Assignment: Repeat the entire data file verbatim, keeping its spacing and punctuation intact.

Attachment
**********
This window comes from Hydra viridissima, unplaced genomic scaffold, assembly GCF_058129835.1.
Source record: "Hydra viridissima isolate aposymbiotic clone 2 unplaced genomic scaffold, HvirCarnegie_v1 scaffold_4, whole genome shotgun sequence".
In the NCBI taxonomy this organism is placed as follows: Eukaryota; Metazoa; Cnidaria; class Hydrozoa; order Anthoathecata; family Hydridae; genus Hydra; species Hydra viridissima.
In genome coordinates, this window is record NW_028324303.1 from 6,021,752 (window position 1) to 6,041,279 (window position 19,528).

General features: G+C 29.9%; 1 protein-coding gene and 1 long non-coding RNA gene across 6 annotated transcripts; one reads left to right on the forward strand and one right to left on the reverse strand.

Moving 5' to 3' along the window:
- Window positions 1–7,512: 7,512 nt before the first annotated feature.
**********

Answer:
This window comes from Hydra viridissima, unplaced genomic scaffold, assembly GCF_058129835.1.
Source record: "Hydra viridissima isolate aposymbiotic clone 2 unplaced genomic scaffold, HvirCarnegie_v1 scaffold_4, whole genome shotgun sequence".
In the NCBI taxonomy this organism is placed as follows: Eukaryota; Metazoa; Cnidaria; class Hydrozoa; order Anthoathecata; family Hydridae; genus Hydra; species Hydra viridissima.
In genome coordinates, this window is record NW_028324303.1 from 6,021,752 (window position 1) to 6,041,279 (window position 19,528).

General features: G+C 29.9%; 1 protein-coding gene and 1 long non-coding RNA gene across 6 annotated transcripts; one reads left to right on the forward strand and one right to left on the reverse strand.

Moving 5' to 3' along the window:
- Window positions 1–7,512: 7,512 nt before the first annotated feature.